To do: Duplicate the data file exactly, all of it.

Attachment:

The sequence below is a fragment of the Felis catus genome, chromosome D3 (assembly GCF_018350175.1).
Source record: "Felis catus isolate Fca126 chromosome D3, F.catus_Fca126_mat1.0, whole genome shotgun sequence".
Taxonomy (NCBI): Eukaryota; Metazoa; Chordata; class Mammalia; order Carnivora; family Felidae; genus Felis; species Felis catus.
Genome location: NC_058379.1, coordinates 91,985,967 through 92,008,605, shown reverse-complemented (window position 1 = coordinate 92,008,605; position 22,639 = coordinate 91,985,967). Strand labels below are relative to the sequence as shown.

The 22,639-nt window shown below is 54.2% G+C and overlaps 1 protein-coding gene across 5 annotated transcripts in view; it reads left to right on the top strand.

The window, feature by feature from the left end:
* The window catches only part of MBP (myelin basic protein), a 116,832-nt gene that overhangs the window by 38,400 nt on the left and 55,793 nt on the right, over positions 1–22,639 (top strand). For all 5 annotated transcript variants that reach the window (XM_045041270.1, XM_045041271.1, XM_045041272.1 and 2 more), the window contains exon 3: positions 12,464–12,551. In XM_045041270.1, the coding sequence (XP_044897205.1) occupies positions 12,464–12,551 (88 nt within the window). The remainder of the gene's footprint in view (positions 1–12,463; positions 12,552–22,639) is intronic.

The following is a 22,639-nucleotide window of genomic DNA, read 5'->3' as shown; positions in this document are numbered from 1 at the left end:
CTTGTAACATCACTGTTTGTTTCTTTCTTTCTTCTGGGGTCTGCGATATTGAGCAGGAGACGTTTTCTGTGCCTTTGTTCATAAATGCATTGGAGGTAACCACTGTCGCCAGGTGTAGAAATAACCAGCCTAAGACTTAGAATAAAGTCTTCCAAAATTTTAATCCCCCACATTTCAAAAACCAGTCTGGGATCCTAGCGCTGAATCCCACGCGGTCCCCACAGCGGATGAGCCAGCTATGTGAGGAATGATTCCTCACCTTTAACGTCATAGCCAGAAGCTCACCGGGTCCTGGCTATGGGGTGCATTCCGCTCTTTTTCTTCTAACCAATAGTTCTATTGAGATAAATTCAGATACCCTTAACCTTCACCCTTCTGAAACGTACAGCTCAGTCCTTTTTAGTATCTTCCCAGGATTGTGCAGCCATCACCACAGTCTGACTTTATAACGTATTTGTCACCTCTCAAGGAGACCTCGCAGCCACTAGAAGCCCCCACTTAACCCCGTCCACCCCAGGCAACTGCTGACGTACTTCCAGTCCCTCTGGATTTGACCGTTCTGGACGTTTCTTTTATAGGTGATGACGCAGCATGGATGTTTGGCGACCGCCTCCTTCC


The sequence below is a fragment of the Felis catus genome, chromosome D3 (assembly GCF_018350175.1).
Source record: "Felis catus isolate Fca126 chromosome D3, F.catus_Fca126_mat1.0, whole genome shotgun sequence".
Taxonomy (NCBI): Eukaryota; Metazoa; Chordata; class Mammalia; order Carnivora; family Felidae; genus Felis; species Felis catus.
Genome location: NC_058379.1, coordinates 91,985,967 through 92,008,605, shown reverse-complemented (window position 1 = coordinate 92,008,605; position 22,639 = coordinate 91,985,967). Strand labels below are relative to the sequence as shown.

The 22,639-nt window shown below is 54.2% G+C and overlaps 1 protein-coding gene across 5 annotated transcripts in view; it reads left to right on the top strand.

The window, feature by feature from the left end:
* The window catches only part of MBP (myelin basic protein), a 116,832-nt gene that overhangs the window by 38,400 nt on the left and 55,793 nt on the right, over positions 1–22,639 (top strand). For all 5 annotated transcript variants that reach the window (XM_045041270.1, XM_045041271.1, XM_045041272.1 and 2 more), the window contains exon 3: positions 12,464–12,551. In XM_045041270.1, the coding sequence (XP_044897205.1) occupies positions 12,464–12,551 (88 nt within the window). The remainder of the gene's footprint in view (positions 1–12,463; positions 12,552–22,639) is intronic.

The following is a 22,639-nucleotide window of genomic DNA, read 5'->3' as shown; positions in this document are numbered from 1 at the left end:
CTTGTAACATCACTGTTTGTTTCTTTCTTTCTTCTGGGGTCTGCGATATTGAGCAGGAGACGTTTTCTGTGCCTTTGTTCATAAATGCATTGGAGGTAACCACTGTCGCCAGGTGTAGAAATAACCAGCCTAAGACTTAGAATAAAGTCTTCCAAAATTTTAATCCCCCACATTTCAAAAACCAGTCTGGGATCCTAGCGCTGAATCCCACGCGGTCCCCACAGCGGATGAGCCAGCTATGTGAGGAATGATTCCTCACCTTTAACGTCATAGCCAGAAGCTCACCGGGTCCTGGCTATGGGGTGCATTCCGCTCTTTTTCTTCTAACCAATAGTTCTATTGAGATAAATTCAGATACCCTTAACCTTCACCCTTCTGAAACGTACAGCTCAGTCCTTTTTAGTATCTTCCCAGGATTGTGCAGCCATCACCACAGTCTGACTTTATAACGTATTTGTCACCTCTCAAGGAGACCTCGCAGCCACTAGAAGCCCCCACTTAACCCCGTCCACCCCAGGCAACTGCTGACGTACTTCCAGTCCCTCTGGATTTGACCGTTCTGGACGTTTCTTTTATAGGTGATGACGCAGCATGGATGTTTGGCGACCGCCTCCTTCC